of the highspots of this great city
of the world. He was thrilled with
the^view from the top of the Em
pire Building in the dusk of the
evening as the lights began to
flicker and shine across the wide
expanse visible from that high
vantage point.
Alf also had the opportunity to
visit Pittsburgh, the American
city which in the past decade has
practically made itself over, pre
senting a dazzling urban setting.
The entire cross-country trip via
bus brought him to Cleveland to
his home for the next ten months.
While Alf will be a senior at
Shaw High this winter, his stud
ies will in a way be secondary to
his chief reason for W'anting to
come to America: "to meet the
youth of this groat nation.”
His chief joy in the Atlantic
crossing was the opportunity it
Huron Road Hospital becomes
the fifth hospital to take an active
part in supporting the Red Cross
Blood program which is supplying
67 per cent of the blood transfused
in local hospitals. With modern
a
East Cleveland Ohio
tai Folk Await
Huron Road Hosp
Visit Of Red Cross Bloodmobile
On Monday, August 27th from
10 a. m. to 4 p. m. a Red Cross
Bloodmobile will visit Huron Road
Hospital to give the employees and
Huron Road Hospital Auxiliary an
opportunity to participate in the
Red Cross blood program and to
establish a blood bank of their
own.
afforded to meet and to talk with City Manager, Chas. A. Carran
many young people from many (^id the city would have to amend
different lands. He finds that (jt zoning ordinance on parking
while their customs and languages lota and that it is their intention
may differ, they have many ob- (of doing so as the question of park
jectivea in common. |ing, ]otg jncreageg with the mount-
Alf’s easy flowing, practically (ing parking problems.
perfect English, is augmented No action was taken on the ap
with an ability to speak equally at |peal which had previously been
home in German and French. |set for a public hearing before
Al Alexander is looking forward (the Commission Tuesday evening,
to the thrill of introducing Al to (No one appeared for the hearing.
Shaw and YMCA 'activities, as The appeal of Stanley Staniforth
well as to the wider horizons be- (for the transfer of the Southern
yond these circles. But even more, (Manor temporary rooming house
he is anticipating learning what (license for 21 persons from the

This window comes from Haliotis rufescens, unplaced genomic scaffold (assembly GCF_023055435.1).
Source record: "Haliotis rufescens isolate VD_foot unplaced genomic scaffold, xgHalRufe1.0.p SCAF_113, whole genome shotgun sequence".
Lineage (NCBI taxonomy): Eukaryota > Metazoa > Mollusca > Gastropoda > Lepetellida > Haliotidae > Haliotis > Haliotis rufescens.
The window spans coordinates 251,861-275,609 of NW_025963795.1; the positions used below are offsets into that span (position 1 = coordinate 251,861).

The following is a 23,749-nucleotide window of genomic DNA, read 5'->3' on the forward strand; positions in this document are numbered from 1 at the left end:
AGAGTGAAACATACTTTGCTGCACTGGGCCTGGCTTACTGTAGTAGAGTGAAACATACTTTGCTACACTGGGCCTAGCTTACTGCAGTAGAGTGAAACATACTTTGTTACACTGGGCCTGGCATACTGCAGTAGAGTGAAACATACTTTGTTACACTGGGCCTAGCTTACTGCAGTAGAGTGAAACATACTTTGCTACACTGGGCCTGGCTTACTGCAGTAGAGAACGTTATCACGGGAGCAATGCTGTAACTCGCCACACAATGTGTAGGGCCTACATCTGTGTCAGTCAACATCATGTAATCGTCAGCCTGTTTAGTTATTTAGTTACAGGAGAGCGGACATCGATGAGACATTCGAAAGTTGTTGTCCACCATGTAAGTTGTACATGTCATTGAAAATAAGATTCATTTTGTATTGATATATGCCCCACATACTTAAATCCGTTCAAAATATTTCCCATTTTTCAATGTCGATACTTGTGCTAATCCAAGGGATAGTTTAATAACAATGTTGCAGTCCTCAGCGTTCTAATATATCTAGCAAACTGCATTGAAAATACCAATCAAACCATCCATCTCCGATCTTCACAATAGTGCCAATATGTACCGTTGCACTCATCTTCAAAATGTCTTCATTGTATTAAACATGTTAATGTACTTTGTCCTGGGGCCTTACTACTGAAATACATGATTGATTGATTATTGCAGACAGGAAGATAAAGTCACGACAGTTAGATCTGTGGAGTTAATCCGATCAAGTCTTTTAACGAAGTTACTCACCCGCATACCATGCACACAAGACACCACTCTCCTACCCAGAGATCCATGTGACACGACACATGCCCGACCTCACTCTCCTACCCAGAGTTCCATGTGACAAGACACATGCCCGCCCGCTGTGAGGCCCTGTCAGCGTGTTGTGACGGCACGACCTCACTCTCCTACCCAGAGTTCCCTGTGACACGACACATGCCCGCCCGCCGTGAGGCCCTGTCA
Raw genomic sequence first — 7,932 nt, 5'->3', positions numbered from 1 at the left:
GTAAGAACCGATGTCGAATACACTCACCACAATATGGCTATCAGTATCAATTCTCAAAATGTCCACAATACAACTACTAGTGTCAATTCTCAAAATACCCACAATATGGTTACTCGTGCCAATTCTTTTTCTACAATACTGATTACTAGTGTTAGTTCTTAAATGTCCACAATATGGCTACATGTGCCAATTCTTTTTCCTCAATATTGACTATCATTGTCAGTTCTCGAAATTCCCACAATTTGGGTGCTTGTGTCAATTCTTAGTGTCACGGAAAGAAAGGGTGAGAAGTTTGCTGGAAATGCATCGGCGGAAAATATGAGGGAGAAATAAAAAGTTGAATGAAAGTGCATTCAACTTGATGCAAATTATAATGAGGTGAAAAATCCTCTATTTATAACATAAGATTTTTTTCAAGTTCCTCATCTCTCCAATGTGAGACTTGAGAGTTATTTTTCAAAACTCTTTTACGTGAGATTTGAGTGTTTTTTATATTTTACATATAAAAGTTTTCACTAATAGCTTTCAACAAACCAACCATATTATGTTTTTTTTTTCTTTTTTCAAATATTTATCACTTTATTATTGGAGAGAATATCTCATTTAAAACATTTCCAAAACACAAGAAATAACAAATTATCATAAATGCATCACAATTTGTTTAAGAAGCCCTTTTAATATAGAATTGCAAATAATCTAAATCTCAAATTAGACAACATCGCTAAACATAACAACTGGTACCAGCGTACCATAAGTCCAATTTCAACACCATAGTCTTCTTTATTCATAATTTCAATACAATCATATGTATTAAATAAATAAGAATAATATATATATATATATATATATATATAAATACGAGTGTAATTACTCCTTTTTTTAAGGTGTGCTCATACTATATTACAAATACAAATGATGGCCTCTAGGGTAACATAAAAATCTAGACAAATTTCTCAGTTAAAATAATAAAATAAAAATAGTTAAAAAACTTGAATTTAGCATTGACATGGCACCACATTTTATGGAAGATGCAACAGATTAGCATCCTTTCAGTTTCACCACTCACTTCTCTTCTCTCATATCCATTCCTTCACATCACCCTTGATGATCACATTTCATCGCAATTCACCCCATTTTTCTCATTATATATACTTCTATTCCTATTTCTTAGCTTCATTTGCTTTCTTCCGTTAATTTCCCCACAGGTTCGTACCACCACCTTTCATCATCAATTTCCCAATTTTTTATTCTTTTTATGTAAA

the youth of Norway are doing (former owner, was approved, sub
and thinking.
Iject to changes required by the
I
Building Code.
This may be surprising
but there is no TV in
However, he enjoys movies, es- (of Gene Malley for authority to
pecially those with desert and (have a C-2 liquor license issued by
prairie backgrounds, in contrast (the Ohio Department of Liquor
to the rugged fjords of his home-1 Control for a delicatessen at 13933
land. (Euclid ave. That evening the City
Alf’s home. I The board rejected the appeal
Alf’s father is superintendent (Commission also rejected the
of a shipping company at Kristan- (appeal.
sund. His elder brother is. doing The board approved the request
advanced work at Trondheim. In |of transfer of the rooming house
World War II the family went |]icense at 12906 Forest Hill ave.
underground. |to the new owner, Mrs. Victor
The American Field Service (pOpp
which makes possible this ex-1 Rejected was the appeal of
change of students dates back to Samud K. Stern to open a store
1914. Americans Paris started here for the gale o£ unclaimed
bringing the wounded from the |freio-ht
°w" .T5- City Engineer M. S. Doug I., had
,.w s re-ae na e |p rev jOimly held that the surplus
planes supplanting autos, and the If ...
battlefields of North Africa and d,d ’."
Burma also being served. regulations of the L-3 use di.trict
Then ss peace came AFS 1“ outl,ned ,be Zo"ln« Ordm
founded the scholarship program |an»g’ .....
under which youth from overseas I ^r' Stern objected strongly to
come here in the winter and
American youths go abroad in (hcwtate to tell them so.
the summer.
Miss Marcia Rouillard, 13513
Woodworth rd., is attending the|^^
American Baptist Assembly Na-
tional Christian Workers Confer-
Bhe. board8 actl°n and d,d not
Fleet Patrolman
East Cleveland Leader
Published in Conjunction with The SCOOP in Northeast Cleveland and The News-Journal in Euclid
DeldV Action
On Parking
Lot Appeal
I
I
an
to
Following a hearing on
appeal of General Electric Co.
(establish sites for two employee
parking lots along their Helmsdale
I
frontage at Nela Park the Zoning
Board of Appeal Tuesday morning
(continued the case.
Appearing at the hearing were
a number of residents from that
(section of Helmsdale rd., voicing
(their objections to the location of
(the parking lots. They held that
(the lots should be located in some
(other section of the 86 acres com
(prising Nela Park.
Spokesmen for the company in
(dicated that there was insufficient
(room available elsewhere. A sec
(tion where a fill has been made,
(is to be utilized as parking space
(for contractors and their crows
(during construction of a new ad
vanced lamp development labors
(tory and, upon completion of this
(expansion, will be utilized for